Using breakout rooms with groups

by / Sunday, 05 April 2020 / Published in Instruction

Doing group work is of great benefit to you and your learners. It keeps everyone active on a task. It promotes team building and learning roles. Maybe most importantly, it gives you the chance to focus on a smaller group of learners and engage them in formative feedback, discussion, and coaching, depending on the task you are working on with them. This role will also help them later when they are asked to give peer feedback or coaching. How you decide to work with groups usually depends on your learning outcome for the task or activity, and a little imagination with your digital tools at hand.

Both Collaborate Ultra and Zoom have something called the “Breakout Room” feature. This will digitally divide your learners into groups. We’ll come back to applying the Breakout Room feature with some quick ideas.

Let’s look first at how you might set up groups in a physical classroom, by looking at this chart below.

Library - ID Essentials.012

There are a minimum of five effective groupings in a physical class, with one grouping having four variations. Let’s assume you have a class of 24 learners:

  • Ones – Obviously this would entail breaking your students into 24 groups of one. Individuals need time to think, so having them work by themselves is beneficial for many reasons.
  • Pairs – Making 12 groups of two allows for intimate talk about topics. Learners share their ideas or thoughts with just one partner. This gets a minimum of 12 people talking at a time as they process the content you want work with. Variations on pairs include…
    • Onion – Three learners stand back to back in a kind of triangle, (the blue circles) and their speaking partners stand opposite them. This is a cluster of six, so in a class of 24 you can have four of these clusters. 12 people at a time are talking. In a classroom, you might have the outer circle move after a couple of minutes talking with their partner so that pair work is done with more than one person.
    • Starfish – Same as the Onion, but you have six learners standing back to back in a hexagon, again with their partners standing opposite. 12 people are talking.
    • Ladder – Learners stand in two longer lines and those in one line are facing their partner in the other line. Again, 12 people are talking. When you’ve had them chatting for a time, you can ask two people at the end of one line to move to the other end of the same line, and everyone else in that line move (either left or right) to fill in the two empty spaces so that everyone has a new partner to talk to.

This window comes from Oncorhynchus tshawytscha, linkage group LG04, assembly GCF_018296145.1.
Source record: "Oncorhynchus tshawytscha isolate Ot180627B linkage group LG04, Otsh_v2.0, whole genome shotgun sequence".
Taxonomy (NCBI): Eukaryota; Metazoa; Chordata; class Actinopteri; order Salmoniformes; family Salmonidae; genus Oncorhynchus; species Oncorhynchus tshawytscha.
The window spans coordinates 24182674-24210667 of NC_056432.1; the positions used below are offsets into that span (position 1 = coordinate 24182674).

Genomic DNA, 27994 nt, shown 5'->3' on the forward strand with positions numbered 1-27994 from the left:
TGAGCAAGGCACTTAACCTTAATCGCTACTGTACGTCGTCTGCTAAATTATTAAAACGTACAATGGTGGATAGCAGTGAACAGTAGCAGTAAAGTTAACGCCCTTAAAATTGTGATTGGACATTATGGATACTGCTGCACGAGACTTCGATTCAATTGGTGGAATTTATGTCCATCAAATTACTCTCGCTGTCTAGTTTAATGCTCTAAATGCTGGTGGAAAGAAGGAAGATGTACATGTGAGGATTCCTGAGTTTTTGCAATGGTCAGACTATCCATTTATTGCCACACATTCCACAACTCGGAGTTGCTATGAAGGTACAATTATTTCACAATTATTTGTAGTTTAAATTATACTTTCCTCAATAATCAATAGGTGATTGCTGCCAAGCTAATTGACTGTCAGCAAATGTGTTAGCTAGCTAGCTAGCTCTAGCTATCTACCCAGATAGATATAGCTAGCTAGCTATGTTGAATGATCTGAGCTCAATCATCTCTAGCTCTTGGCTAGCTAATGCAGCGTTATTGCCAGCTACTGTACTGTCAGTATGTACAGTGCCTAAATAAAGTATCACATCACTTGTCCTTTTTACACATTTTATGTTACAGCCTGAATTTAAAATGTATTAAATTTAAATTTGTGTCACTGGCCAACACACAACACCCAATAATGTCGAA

• Trios – Leaners cluster in groups of three to talk to each other. That means eight groups, and eight people talking at the same time. The third person can join the conversation or observe and give feedback.
  • Circle – A group of six sits in a circle. This would mean four groups, with four people speaking at once. Everyone in the circle could have a specific role, or it can just be a small group discussion.
  • Whole class – This is what instructors usually do. They have one large group of 24, meaning only ONE person can speak at a time. You might notice after awhile that the shy speakers never participate in this type of configuration, and participation is lowest. Group work is the way to go!

In addition, it’s possible to pair pairs, so that you have groups of four, meaning six people can be speaking at one time. In fact, 24 is a great number in a class. You can divide by 1, 2, 3, 4, 6, 8, 12, and 24. Though there isn’t space for a thorough discussion, experiment with these combinations using the breakout rooms.

I’m going to focus on Zoom’s breakout rooms, as this is what I tend to use most. You can easily create a breakout room and configure it automatically, or manually. I prefer to use the automatic function, as this will randomly distribute your learners. Within one class, you can start a discussion in groups of six, then switch them around into smaller groups of three to add on details to the discussion. Then you can switch back to a larger group of 12, for example, so that the group of 12 comes up with three main points from the topic, then the two groups come back together as the whole class and attempt to negotiate the four most important points out of the six they discussed in an earlier configuration. Zoom makes this almost effortless to do.

One other feature in Zoom is that you can designate your learners as hosts. Hosts have a unique power in the breakout groups: they can move from breakout room to breakout room. You can use this in an activity to assign several of your learners as hosts, and their task to is move through the rooms in order to fulfill a task that you set for them. Perhaps they have to go to each room and try to summarize the discussion they are hearing, or to give peer feedback to a discussion going on in a room, or to assist a breakout room group in the solving of a problem that the instructor has set out, or to coach a presentation that each breakout room is preparing. Or maybe they are judging group presentations. The uses of this feature are limited only by your imagination.

In short: do group work as often as possible, and change things up depending on the task. The Breakout room provides a powerful online tool for this task, and you’ll see learners participating much more if they have a smaller audience / peer group that they are working with.


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